Henri cooks with Guinness in celebration of the stout’s 250th birthday

Talk about false advertising! A local retail store, which shall remain nameless, recently advertised “suitcases” at what Henri thought were very reasonable prices. Imagine my disappointment to learn that they weren’t suitcases at all. They were cardboard boxes! Full of cans of beer! Worse yet, watered-down swill not fit for civilized travelers shopping for luggage anyway.

No surprise here: Henri has always considered beer better left to the unwashed, more appropriate for celebrating a touchdown in baseball than discovering, oh, for example, a perfectly good used copy of A Cry From the Heart, the wonderful biography of Edith Piaf—for which I found an unusually fruity pinot noir far better suited.

On the other hand, Henri has fond, if bittersweet, memories of a long-ago summer in Dublin, dating an Aer Lingus flight attendant, and spending many late nights in pubs drinking Guinness Extra Stout. I’ve even visited Chico’s little Irish pub on occasional Friday afternoons, ordered a pint, and, recalling those generally inebriate evenings, listened to the live music until it all started to sound the same—usually about three sips into my libation.

Imagine my surprise, then, to learn recently that this year marks Guinness’ 250th birthday and that the company, founded by Arthur Guinness on Sept. 24, 1759, in Dublin, is not only brewing a special-edition version of the beer but has set aside Sept. 24 as “Arthur’s Day.” Beginning with a toast to Arthur at 17:59 (5:59 p.m.), the exact time he signed the lease on the St. James Gate Brewery, Guinness and the city of Dublin are hosting a wide range of concerts and musical performances at venues throughout the city.

Henri will no doubt raise a pint to Arthur that day—perhaps at the little Irish tavern downtown (Note: locally, with the time change, the toast to Arthur should occur at 9:59 a.m.). But I also plan to celebrate Guinness’ birthday in my cooking this month. Here are a couple of my favorite recipes that use Guinness.

Henri’s Fish in Guinness

This is quick, moist and easy. Use different colored bell peppers for enhanced presentation.

4 white fish filets such as cod, rockfish, halibut, snapper, etc.
1 tablespoon olive oil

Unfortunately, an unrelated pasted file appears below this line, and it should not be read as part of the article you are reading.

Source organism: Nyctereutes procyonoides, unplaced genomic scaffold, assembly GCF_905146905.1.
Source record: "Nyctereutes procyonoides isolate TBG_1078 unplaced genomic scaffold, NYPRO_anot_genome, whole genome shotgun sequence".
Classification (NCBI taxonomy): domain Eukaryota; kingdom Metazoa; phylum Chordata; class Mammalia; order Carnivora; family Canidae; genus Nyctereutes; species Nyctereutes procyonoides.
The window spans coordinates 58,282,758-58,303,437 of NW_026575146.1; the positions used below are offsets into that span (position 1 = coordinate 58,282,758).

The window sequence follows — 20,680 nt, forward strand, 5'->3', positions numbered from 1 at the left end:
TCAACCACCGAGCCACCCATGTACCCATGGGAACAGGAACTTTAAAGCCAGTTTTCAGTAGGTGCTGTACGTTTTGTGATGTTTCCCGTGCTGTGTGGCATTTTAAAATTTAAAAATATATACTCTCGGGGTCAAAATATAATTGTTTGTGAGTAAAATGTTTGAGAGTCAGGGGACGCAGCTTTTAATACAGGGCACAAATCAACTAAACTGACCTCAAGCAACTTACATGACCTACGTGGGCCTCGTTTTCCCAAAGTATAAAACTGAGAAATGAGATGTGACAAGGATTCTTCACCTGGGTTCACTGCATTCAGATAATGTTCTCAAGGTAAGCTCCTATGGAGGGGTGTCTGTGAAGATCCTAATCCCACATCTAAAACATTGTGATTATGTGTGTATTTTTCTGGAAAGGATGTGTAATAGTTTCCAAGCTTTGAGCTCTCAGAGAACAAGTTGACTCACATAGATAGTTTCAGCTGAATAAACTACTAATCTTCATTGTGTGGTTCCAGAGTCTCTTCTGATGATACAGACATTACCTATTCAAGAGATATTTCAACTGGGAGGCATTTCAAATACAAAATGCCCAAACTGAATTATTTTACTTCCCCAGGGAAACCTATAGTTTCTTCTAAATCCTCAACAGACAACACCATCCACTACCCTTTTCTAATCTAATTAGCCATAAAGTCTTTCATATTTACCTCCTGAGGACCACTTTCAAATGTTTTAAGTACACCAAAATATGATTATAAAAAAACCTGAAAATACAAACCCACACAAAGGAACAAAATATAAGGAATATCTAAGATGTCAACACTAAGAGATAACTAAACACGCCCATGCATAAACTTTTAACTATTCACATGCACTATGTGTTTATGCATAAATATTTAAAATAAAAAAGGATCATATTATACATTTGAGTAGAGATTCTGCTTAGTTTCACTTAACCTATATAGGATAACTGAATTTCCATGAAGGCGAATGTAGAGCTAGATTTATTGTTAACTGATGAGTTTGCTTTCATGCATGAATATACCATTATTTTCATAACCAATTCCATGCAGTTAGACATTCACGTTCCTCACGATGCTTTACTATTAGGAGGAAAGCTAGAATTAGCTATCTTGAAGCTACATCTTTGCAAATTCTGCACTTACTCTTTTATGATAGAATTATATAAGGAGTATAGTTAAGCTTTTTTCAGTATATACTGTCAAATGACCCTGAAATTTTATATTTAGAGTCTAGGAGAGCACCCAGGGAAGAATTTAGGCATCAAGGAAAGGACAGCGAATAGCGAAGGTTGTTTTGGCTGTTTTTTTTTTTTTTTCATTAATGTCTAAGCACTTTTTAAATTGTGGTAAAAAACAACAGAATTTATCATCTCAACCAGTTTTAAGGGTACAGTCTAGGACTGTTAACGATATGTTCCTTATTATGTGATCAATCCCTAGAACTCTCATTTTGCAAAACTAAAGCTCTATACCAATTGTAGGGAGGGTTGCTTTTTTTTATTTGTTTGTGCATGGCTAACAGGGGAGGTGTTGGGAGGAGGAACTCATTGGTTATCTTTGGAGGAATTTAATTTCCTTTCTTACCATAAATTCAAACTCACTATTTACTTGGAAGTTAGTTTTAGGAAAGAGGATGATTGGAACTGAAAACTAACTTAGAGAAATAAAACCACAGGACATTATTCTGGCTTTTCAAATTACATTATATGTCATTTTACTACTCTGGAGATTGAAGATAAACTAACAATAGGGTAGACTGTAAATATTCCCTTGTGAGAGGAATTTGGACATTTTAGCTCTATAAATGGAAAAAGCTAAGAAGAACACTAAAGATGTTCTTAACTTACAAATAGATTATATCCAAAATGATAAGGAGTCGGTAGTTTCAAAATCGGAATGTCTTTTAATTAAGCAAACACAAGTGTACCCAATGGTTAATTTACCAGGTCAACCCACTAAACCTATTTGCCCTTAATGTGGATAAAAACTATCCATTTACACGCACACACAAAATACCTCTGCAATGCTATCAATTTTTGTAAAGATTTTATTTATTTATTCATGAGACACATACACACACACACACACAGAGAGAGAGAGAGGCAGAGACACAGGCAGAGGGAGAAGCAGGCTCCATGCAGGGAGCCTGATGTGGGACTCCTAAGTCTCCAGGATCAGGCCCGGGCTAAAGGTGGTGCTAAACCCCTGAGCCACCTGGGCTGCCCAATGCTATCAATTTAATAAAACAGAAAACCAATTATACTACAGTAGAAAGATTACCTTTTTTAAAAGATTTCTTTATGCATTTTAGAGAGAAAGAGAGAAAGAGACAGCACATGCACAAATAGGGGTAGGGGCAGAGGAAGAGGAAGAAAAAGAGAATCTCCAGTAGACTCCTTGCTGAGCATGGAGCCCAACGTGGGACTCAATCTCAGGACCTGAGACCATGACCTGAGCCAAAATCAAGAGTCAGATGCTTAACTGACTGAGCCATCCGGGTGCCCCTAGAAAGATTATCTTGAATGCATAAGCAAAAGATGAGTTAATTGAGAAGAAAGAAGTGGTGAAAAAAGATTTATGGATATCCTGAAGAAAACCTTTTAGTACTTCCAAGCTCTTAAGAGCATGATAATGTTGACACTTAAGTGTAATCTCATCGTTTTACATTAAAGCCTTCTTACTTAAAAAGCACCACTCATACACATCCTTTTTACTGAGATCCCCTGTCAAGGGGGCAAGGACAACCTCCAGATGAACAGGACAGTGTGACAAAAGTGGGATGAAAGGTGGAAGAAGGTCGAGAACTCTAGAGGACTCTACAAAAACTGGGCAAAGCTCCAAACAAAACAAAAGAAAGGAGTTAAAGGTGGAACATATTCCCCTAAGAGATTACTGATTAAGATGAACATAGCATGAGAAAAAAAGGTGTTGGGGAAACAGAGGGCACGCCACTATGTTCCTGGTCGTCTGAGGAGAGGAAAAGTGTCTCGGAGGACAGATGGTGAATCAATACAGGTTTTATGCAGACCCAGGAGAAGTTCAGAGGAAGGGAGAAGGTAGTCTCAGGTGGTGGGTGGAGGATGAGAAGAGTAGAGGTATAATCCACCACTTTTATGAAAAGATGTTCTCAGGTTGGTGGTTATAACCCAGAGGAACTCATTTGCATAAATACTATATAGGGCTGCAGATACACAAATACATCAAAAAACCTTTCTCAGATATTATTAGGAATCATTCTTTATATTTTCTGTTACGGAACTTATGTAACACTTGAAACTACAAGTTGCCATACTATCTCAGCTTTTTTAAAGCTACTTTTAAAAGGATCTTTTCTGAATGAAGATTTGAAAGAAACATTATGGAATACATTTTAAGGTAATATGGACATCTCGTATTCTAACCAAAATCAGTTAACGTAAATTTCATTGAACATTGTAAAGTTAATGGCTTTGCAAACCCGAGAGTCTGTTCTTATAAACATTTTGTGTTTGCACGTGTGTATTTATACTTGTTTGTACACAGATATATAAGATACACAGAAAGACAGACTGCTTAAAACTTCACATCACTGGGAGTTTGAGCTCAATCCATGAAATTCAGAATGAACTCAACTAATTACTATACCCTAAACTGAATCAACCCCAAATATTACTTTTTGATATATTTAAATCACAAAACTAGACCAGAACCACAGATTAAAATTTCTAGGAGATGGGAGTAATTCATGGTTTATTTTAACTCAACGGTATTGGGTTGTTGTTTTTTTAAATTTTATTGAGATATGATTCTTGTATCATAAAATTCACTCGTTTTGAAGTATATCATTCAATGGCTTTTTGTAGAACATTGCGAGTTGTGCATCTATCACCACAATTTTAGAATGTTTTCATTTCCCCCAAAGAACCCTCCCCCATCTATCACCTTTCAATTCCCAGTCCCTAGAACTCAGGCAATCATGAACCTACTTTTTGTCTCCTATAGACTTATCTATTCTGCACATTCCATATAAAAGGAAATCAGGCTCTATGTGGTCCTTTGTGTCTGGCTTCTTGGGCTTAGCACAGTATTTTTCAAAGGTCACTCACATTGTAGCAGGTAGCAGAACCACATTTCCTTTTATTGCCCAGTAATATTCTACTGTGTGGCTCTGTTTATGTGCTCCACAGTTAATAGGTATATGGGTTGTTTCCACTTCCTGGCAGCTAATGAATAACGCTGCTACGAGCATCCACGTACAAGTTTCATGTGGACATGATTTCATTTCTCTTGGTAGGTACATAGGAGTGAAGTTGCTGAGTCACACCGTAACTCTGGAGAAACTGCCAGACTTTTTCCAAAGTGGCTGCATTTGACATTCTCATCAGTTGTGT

3 tablespoons butter
1/4 cup chopped green onions (white and green parts)
2 or 3 bell peppers, chopped
1/2 small onion, chopped
3 or 4 cloves garlic, minced
1/4 cup fresh basil
1 cup Guinness
3 or 4 fresh limes

Sauté peppers, onion and garlic in oil for 8-10 minutes or until mixture softens. Melt half the butter in small pan or in microwave, and rub the rest inside a glass or ceramic baking dish. Pat the fish filets dry, and place in the baking dish. Top with pepper mixture, green onions and basil. Pour melted butter over the top. Add enough Guinness to reach about halfway up the sides of the filets. Bake in a preheated oven at 350 degrees for 20 to 25 minutes, or until filets flake with a fork. Place filets on plates, pouring cooking liquid over the top, followed by a squeeze of lime.

Henri’s Pub Burgers with Guinness

For these burgers, I recently used ground bison. The Guinness perfectly moistened the meat, which is dryer and leaner than the beef. Absolutely delicious.

1 lb. ground beef
1/4 cup Guinness
1 teaspoon dry mustard
1 teaspoon ground ginger
2 or 3 gloves garlic, minced
2 tablespoons basil pesto
Salt and freshly ground black pepper

Mix all ingredients in medium mixing bowl and form into patties three-quarters of an inch thick. If the meat is too moist and loose to form into patties, try adding a tablespoon of breadcrumbs to each one. Fry or grill over medium-high heat. Serve on toasted sourdough bread with tomato, lettuce and Dijon mustard.

For more recipes that use Guinness (from Rock Oyster Bisque and Irish Soda Bread to Irish Rebel Stew and Pudding with Whiskey), visit